Cyber-flashing is the latest form of cyber-crime to rear its ugly head. So far only one case has been reported, but it’s important that Apple Inc. (NASDAQ:AAPL) users take steps to protect themselves as it uses the AirDrop feature that’s available on iOS devices and Macs. It’s really a nice feature for those who want to easily share files or images with their own devices, but cyber-flashing puts a very nefarious use to it.
What is cyber-flashing?
A woman in London told police that while she was riding on a train, someone shared an unsolicited, illicit photo with her via AirDrop. According to The BBC, Lorraine Crighton-Smith said someone she doesn’t know sent her two photos of a penis.
She felt “violated” and was concerned about who else the person may have sent the photos to as it’s possible children may have received the photos or may become victims of this type of crime in the future if people are not made aware of it. The British Transport Police said they’ve never heard of this sort of crime before and have dubbed it “cyber-flashing.”
How AirDrop works
Crighton-Smith said at the time she received the images, she was on a train in South London and had AirDrop turned on because she had been using it to send photos to another iPhone user. AirDrop allows users of Apple products to share files with other Apple devices that are nearby, which means the person who sent the images to her had to have been nearby, possibly on the very same train.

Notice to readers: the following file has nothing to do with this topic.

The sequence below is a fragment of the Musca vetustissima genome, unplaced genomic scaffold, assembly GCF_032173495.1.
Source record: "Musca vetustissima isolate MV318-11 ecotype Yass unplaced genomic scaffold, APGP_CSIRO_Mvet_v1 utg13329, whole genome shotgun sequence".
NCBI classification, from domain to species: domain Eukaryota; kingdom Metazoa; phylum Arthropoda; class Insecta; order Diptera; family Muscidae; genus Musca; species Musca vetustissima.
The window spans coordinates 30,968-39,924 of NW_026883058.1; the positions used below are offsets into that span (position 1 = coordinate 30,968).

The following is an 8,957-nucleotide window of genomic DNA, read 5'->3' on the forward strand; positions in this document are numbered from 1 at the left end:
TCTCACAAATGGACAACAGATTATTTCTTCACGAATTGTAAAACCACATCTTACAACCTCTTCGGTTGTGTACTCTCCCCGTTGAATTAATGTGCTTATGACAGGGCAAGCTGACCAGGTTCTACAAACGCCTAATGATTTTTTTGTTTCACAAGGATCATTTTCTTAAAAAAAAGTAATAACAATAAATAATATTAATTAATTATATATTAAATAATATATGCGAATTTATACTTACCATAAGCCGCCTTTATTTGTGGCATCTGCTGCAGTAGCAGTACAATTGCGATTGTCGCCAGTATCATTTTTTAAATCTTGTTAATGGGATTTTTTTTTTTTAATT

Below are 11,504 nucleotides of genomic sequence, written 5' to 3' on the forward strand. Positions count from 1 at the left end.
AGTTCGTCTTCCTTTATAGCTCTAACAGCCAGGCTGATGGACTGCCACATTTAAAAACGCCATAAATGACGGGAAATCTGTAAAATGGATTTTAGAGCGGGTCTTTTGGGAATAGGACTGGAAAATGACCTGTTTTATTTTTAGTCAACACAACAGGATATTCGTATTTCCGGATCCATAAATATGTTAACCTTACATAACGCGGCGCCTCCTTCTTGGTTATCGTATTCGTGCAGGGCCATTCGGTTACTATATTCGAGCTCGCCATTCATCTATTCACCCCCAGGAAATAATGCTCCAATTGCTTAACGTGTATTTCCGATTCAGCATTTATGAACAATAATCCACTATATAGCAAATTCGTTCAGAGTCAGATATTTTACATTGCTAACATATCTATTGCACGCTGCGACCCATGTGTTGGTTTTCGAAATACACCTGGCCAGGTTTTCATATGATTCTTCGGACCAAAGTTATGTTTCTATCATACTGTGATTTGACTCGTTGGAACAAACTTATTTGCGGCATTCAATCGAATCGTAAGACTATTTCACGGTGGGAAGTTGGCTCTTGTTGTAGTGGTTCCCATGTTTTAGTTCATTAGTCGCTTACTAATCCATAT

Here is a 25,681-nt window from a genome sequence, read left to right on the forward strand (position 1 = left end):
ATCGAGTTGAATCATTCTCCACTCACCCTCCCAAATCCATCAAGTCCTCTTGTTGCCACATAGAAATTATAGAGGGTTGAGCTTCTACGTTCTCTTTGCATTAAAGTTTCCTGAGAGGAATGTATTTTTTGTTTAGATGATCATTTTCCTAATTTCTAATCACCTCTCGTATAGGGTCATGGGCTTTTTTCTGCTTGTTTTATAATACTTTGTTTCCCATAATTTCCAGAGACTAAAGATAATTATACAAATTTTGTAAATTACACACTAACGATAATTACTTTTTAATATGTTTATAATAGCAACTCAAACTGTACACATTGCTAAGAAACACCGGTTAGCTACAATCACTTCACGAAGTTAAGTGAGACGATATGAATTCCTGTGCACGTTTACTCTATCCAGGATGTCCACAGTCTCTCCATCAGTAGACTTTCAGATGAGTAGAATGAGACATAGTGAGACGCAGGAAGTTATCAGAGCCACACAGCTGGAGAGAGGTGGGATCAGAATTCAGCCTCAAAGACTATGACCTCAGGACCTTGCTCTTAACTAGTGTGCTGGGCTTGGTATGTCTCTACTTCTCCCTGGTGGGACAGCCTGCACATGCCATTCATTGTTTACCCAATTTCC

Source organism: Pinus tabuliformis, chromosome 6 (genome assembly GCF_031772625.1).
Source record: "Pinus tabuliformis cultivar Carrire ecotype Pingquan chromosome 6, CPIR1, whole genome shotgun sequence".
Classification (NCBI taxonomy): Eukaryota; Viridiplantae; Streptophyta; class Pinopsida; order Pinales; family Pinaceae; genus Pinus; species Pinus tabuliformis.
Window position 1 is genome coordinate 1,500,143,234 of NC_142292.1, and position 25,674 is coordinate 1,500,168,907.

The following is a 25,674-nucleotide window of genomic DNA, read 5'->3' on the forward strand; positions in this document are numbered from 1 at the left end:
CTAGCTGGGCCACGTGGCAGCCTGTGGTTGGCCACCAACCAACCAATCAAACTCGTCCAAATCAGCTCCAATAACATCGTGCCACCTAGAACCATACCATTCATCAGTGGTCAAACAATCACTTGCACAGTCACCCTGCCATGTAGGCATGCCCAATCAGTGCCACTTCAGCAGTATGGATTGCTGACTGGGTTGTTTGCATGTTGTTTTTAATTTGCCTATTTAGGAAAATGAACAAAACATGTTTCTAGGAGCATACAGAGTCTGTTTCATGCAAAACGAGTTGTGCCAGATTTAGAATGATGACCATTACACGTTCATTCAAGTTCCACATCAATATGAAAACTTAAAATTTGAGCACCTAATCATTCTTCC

AirDrop works over Bluetooth between devices that are no more than approximately 10 meters away from each other. Although users have the option to reject a file that’s being shared with them, it still shows an uncensored preview of the image that’s being sent.
How to protect yourself from cyber-flashing
Perhaps one of the most disturbing things about cyber-flashing is the fact that the ability to do it is not the result of a bug or vulnerability in Apple products which can be patched. It uses an actual feature provided by Apple for the ease of its users. There is a way to protect yourself, however.
In order to protect yourself and your children against cyber-flashing, just change the AirDrop setting on your Apple devices to “Off” or “Contacts Only.” While so far there has been just this one isolated case of cyber-flashing, it seems likely other people may try it. If it becomes a big problem, perhaps Apple could be persuaded to warn users not to accept files from strangers over AirDrop and, preferably, get rid of the uncensored preview of the files being sent. Another thing that would help is to put the default setting on AirDrop to “Contacts Only.”
Source: Value Walk